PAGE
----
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Open Access Highly Accessed Short Report

The physical activity patterns of children with autism

Megan MacDonald1*, Phil Esposito2 and Dale Ulrich2

Author Affiliations

1 School of Biological & Population Health Sciences, Exercise & Sport Science Program, Oregon State University, Corvallis, OR, USA

2 Center on Physical Activity & Health in Pediatric Disabilities, School of Kinesiology, University of Michigan, Ann Arbor, MI, USA

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BMC Research Notes 2011, 4:422  doi:10.1186/1756-0500-4-422

Published: 18 October 2011

Abstract

Background

Although motor deficits are gaining attention in autism research much less attention has been paid to the physical activity patterns in this group of children. The participants in this study were a group of children with autism spectrum disorder (N = 72) between the ages of 9-18 years. This cross-sectional study explored the physical activity patterns of seventy-two children with autism spectrum disorder as they aged.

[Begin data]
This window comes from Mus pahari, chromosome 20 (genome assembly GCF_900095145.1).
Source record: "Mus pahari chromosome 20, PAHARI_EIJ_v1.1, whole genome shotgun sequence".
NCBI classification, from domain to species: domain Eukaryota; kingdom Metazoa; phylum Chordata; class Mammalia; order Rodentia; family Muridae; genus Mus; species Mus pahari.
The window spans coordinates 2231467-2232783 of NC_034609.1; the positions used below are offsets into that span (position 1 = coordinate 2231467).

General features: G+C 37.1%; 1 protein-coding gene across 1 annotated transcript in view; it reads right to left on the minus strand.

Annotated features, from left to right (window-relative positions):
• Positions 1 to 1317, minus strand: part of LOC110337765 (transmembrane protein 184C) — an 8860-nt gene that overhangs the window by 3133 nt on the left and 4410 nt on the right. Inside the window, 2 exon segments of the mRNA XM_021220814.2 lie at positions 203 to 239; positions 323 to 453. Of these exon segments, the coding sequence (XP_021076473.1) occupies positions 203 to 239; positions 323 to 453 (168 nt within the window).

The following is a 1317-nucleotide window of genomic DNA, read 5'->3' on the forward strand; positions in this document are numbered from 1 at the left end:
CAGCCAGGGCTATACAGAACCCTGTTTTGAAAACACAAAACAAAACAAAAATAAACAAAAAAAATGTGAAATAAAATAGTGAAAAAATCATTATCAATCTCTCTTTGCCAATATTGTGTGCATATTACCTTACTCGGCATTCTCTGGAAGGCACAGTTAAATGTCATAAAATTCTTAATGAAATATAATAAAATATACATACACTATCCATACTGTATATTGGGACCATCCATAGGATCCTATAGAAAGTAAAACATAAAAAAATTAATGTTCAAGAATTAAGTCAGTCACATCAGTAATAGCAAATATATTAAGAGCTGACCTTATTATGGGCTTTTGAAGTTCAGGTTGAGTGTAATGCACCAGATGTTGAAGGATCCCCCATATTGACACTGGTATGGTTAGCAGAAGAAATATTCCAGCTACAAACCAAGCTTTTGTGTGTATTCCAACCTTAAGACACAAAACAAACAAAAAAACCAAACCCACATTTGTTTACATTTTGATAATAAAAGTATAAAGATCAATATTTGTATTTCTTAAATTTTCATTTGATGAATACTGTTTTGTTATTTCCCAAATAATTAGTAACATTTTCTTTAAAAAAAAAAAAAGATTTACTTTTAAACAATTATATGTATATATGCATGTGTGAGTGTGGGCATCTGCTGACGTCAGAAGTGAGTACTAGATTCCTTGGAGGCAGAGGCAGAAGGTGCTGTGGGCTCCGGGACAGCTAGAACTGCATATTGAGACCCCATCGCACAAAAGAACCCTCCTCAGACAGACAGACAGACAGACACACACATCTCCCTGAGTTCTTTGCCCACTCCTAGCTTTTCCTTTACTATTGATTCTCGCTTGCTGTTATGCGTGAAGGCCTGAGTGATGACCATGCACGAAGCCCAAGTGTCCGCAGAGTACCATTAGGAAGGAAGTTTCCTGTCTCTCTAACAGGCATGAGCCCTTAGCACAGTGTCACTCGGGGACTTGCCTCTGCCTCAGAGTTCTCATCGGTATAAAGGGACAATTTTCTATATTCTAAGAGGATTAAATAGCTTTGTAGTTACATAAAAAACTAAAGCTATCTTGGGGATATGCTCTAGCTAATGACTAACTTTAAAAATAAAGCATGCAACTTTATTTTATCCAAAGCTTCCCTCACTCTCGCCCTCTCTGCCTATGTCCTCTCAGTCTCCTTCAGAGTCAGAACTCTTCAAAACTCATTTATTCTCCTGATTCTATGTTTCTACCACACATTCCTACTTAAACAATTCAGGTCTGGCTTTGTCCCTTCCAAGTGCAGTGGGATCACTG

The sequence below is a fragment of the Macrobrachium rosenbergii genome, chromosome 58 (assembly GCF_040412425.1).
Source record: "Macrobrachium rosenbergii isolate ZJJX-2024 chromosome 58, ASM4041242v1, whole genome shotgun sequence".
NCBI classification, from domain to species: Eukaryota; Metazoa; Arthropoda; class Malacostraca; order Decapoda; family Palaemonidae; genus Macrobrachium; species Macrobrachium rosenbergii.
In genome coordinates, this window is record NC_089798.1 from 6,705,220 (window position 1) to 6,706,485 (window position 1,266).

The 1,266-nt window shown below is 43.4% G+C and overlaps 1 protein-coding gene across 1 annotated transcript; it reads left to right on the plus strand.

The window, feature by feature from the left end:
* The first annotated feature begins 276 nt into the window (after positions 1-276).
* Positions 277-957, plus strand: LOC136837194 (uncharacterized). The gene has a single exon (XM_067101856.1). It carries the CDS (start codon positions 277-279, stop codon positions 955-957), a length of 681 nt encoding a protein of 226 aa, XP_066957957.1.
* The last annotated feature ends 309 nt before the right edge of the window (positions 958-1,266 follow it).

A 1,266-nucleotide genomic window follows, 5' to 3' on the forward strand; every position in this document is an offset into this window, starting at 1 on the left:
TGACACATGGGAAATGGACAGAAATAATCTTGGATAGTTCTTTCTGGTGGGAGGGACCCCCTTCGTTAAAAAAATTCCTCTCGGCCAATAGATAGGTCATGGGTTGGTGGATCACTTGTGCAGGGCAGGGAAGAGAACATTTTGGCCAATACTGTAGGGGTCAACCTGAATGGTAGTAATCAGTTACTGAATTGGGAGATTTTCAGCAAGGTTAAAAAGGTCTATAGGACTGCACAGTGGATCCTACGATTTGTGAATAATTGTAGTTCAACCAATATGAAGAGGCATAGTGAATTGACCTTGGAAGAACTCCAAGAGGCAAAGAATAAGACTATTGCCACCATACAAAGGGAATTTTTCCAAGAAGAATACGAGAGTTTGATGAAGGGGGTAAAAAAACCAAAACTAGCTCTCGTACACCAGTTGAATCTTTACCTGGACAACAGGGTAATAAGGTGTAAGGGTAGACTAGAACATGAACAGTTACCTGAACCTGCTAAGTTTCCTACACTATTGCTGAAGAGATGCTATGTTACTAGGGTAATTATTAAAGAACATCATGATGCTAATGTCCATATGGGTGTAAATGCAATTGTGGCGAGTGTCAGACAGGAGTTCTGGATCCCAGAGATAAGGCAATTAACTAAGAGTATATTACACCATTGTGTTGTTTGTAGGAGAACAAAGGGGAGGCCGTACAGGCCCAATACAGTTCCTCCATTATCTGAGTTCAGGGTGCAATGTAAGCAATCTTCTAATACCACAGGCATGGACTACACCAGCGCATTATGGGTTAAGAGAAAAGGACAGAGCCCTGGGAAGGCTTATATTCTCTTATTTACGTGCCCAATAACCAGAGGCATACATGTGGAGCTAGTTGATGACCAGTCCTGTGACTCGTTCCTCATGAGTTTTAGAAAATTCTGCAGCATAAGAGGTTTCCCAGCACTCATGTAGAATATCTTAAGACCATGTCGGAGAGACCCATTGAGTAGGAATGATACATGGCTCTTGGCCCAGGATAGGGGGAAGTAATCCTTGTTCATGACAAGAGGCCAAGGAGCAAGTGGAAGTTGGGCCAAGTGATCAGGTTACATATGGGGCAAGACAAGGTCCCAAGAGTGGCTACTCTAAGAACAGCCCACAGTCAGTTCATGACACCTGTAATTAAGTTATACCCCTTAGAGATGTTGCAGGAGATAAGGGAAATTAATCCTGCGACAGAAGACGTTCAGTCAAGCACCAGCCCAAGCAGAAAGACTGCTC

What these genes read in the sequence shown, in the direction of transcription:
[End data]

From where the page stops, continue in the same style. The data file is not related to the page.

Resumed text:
Findings

Results indicated significant differences between the mean time spent in moderate to vigorous physical activity and the mean time spent in sedentary activity. Older children with autism spectrum disorder are significantly more physically inactive, compared to younger children.

Conclusions

Physical activity programs and interventions need to address this deficit, in physical activity. Children with autism have a similar trend in physical activity patterns compared to their peers without autism; associated benefits and future research will be discussed.